Changes in foreign currency exchange rates will affect the value of the Fund's securities and the price of the Underlying Fund's Shares. Generally, when the value of the U.S. dollar rises in value relative to a foreign currency, an investment impacted by that currency loses value because that currency is worth less in U.S. dollars. Currency exchange rates may fluctuate significantly over short periods of time for a number of reasons, including changes in interest rates. Devaluation of a currency by a country's government or banking authority also will have a significant impact on the value of any investments denominated in that currency. Currency markets generally are not as regulated as securities markets, may be riskier than other types of investments and may increase the volatility of the Underlying Fund. With respect to Underlying Funds that use currency hedging, although the Underlying Fund may attempt to hedge its currency exposure into the U.S. dollar, it may not be successful in reducing the effects of currency fluctuations. The Underlying Fund may also hedge from one foreign currency to another. In addition, the Underlying Fund's use of currency hedging may not be successful and the use of such strategies may lower the Fund's potential returns.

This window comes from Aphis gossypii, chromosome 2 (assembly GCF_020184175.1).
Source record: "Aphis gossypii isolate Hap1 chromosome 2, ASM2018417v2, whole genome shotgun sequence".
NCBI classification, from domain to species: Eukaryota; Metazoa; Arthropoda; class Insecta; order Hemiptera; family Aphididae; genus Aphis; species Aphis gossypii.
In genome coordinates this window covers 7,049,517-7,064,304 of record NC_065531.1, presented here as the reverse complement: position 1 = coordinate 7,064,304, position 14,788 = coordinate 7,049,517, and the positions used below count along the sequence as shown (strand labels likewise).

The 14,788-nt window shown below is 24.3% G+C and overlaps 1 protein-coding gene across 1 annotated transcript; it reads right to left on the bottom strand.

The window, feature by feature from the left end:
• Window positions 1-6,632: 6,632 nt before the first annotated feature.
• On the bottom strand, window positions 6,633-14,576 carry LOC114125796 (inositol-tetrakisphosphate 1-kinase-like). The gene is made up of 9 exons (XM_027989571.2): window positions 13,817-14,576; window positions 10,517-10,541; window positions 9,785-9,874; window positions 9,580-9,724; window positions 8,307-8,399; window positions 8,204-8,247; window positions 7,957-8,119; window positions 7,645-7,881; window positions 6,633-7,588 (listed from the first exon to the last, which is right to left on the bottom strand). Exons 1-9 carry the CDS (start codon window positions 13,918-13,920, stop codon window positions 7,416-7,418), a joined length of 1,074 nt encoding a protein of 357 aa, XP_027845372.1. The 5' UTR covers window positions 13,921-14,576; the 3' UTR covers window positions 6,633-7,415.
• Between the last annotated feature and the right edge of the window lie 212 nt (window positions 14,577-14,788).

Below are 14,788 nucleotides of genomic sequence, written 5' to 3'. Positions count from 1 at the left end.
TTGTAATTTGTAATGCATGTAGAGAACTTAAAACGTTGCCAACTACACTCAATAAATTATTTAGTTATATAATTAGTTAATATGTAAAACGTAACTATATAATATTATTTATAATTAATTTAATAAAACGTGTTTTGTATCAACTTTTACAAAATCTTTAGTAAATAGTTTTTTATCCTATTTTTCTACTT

The Underlying Funds and Portfolios could experience a loss and their liquidity may be negatively impacted when selling securities to meet redemption requests by shareholders. The risk of loss increases if the redemption requests are unusually large or frequent or occur in times of overall market turmoil or declining prices. Similarly, large purchases of an Underlying Fund or Portfolio shares may adversely affect an Underlying Fund's or Portfolio's performance to the extent that an Underlying Fund or Portfolio is delayed in investing new cash and is required to maintain a larger cash position than it ordinarily would.

Certain of the Underlying Funds may focus their investments in a region or small group of countries. As a result, such Underlying Fund's performance may be subject to greater volatility than a more geographically diversified fund.